Continuum Analysis of Cavitation Induced Failure and Tensile Deformation Response of Metallic Glasses & Nanoglasses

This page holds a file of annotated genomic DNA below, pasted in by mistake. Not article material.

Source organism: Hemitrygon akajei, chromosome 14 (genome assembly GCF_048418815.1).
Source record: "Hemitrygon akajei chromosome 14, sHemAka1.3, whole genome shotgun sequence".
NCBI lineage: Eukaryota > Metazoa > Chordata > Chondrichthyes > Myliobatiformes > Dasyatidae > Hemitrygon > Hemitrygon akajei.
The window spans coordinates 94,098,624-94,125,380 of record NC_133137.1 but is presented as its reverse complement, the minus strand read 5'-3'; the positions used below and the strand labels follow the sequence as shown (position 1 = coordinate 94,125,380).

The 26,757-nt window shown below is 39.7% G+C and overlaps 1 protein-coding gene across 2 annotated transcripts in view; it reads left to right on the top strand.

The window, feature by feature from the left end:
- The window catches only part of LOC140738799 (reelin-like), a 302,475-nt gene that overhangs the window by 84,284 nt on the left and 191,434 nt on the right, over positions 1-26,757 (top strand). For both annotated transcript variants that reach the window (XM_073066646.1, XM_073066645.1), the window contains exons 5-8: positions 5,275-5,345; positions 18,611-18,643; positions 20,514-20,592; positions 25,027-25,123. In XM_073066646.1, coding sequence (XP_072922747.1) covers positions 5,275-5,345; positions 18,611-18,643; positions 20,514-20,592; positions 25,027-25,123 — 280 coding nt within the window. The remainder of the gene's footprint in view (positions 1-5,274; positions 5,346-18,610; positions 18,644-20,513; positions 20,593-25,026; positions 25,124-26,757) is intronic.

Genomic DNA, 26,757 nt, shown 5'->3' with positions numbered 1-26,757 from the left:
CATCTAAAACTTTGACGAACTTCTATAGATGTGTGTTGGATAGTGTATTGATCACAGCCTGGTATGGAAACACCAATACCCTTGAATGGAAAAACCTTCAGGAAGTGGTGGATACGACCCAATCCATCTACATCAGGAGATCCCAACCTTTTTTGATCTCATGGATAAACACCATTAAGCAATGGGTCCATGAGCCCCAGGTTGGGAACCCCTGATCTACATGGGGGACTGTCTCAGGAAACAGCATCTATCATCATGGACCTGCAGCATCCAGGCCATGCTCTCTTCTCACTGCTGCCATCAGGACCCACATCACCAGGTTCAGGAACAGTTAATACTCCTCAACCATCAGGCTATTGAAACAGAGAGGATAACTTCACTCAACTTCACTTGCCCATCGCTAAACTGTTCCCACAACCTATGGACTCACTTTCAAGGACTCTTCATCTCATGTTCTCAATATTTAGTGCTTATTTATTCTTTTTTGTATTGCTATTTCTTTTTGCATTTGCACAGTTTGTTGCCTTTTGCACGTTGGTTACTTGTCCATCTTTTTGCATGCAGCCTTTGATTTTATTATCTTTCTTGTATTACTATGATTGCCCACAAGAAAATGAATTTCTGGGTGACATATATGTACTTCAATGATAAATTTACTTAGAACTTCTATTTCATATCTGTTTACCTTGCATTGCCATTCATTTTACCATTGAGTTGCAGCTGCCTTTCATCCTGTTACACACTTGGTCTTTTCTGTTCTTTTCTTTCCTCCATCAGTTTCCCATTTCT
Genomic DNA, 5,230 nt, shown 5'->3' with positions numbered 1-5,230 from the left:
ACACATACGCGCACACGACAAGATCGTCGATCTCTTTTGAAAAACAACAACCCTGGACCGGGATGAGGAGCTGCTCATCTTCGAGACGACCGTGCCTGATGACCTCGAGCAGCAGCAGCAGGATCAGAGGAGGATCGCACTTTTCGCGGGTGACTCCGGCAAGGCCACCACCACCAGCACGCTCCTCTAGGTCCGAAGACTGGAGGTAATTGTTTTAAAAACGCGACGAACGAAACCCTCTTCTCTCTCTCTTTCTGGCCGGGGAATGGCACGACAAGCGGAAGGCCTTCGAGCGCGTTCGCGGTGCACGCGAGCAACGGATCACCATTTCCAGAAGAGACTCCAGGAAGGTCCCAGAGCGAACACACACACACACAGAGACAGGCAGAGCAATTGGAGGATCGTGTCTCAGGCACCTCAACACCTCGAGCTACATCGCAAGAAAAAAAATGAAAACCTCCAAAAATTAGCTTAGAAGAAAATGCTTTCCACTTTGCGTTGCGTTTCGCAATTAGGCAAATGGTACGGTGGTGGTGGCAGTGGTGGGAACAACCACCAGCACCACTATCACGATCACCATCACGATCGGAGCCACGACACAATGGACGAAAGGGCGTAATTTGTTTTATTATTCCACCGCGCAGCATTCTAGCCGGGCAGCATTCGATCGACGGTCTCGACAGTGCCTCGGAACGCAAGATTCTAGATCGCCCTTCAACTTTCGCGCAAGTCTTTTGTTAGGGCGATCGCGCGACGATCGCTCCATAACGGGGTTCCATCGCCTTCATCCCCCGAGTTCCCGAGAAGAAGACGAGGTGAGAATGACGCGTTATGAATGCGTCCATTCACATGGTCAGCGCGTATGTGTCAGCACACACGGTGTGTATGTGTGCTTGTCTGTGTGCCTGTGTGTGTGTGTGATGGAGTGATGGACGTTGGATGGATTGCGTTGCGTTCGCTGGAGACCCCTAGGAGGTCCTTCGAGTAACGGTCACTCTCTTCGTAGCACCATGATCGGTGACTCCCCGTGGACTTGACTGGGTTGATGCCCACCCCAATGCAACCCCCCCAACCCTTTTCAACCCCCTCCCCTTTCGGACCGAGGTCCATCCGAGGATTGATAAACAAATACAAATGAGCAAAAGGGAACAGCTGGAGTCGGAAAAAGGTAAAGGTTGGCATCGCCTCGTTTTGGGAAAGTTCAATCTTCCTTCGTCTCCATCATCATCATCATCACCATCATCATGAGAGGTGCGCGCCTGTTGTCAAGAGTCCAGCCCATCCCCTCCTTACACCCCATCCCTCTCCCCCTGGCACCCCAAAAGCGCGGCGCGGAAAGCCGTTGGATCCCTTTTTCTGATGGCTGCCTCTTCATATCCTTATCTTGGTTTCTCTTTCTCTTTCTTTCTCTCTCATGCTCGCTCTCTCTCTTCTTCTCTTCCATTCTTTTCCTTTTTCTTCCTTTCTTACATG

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Metallic glasses (MGs), which are metals solidified in an amorphous state, have shown attractive mechanical properties such as high strength (up to 5 GPa), yield strain (around 2%) and good corrosion resistance. They exhibit heterogeneous plastic flow by formation of shear bands (SBs) at temperatures well below the glass transition temperature. However, they can be very brittle with KIc ∼ 1 - 15 MPa √ m or very tough (KIc ∼ 80 MPa √ m). Experiments and MD simulations suggest that failure in the brittle MGs occurs by cavitation with little shear banding and can be traced to nanoscale fluctuations in atomic density. Also, notwithstanding their high KIc, MG samples lack tensile ductility and fail catastrophically by crack propagation in a dominant SB. However, nano-sized MG samples and a novel architecture called as nanoglass (NG) composed of nano-grains of MGs separated by fine free volume rich interfaces do exhibit tensile ductility. Relatively few continuum simulations have been undertaken to understand the deformation and fracture behavior of MGs and NGs from a mechanics standpoint. Therefore, continuum finite element analysis of cavitation and cavitation induced fracture in brittle MGs are performed in this work. In addition, tensile deformation behavior of nano-scale notched MG and NG samples are analyzed. Brittle MGs are modeled as heterogeneous elastic-plastic solid containing doubly periodic distribution of weak zones with lower yield strength. The presence of the weak zones mimics the density/strength fluctuation in brittle MGs as observed in experiments and atomistic simulations. Finite element simulations are performed by subjecting a square unit cell containing a circular weak zone to different (biaxiality) stress ratios under 2D plane strain conditions. A tiny void is introduced in the weak zone to trigger cavitation. The results show that the critical hydrostatic stress at cavitation is reduced due to the presence of the weak zones and is governed by yield properties of the weak zone and the prevailing stress state. Moreover, unlike in a homogeneous plastic solid, the cavitation stress of the heterogeneous aggregate does not reduce appreciably as the stress ratio decreases from unity when the yield strength of the weak zone is low. The volume fraction of the weak zones and stress ratio influence the nature of cavitation bifurcation. This includes the possibility of snap cavitation wherein a void of finite size suddenly forms in the intact material which does not happen in a homogeneous plastic solid. Further, continuum simulations of crack initiation under mode-I plane strain, small scale yielding conditions in a heterogeneous elastic-plastic solid having a distribution of weak zones are performed. The results show that a three-step process is involved in the catastrophic fracture observed in brittle MGs. First, cavities nucleate in weak zones ahead of the crack tip and start growing rapidly. Secondly, curved shear bands form linking the current crack tip with the nearby cavity. Thirdly, as plastic strain and free volume accumulate within these shear bands, failure takes place facilitating further extension of the crack. The proposed fracture mechanism explains the formation of nano-corrugations in brittle MGs. The results also predict a correlation between notched fracture toughness and Poisson’s ratio and brittle-ductile transition which is qualitatively similar to that observed in experiments. the deformation behavior of nano-sized notched MG samples subjected to plane strain tensile loading is modeled through finite element simulations using a non-local plasticity theory for MGs. The results show that a plastic zone first develops around the notch root and grows to a critical size before a dominant shear band emanates from this zone that would lead to failure. The SB width and the saturation notch root plastic zone size scales with an intrinsic material length lc associated with interaction stress between flow defecrs. Also, the ratio of the ligament length to saturation plastic zone size governs the transition from shear banding to necking. The deformation behaviour of NGs subjected to plane strain tensile loading is investigated through finite element simulations using the above non-local plasticity theory. It is found that the ratio of the material length lc to nano-grain size governs the deformation behavior of NGs. Also, SB width scales in same manner with lc both in MG and NG specimens and moderate changes in specimen size have little effect on mechanical response of NGs.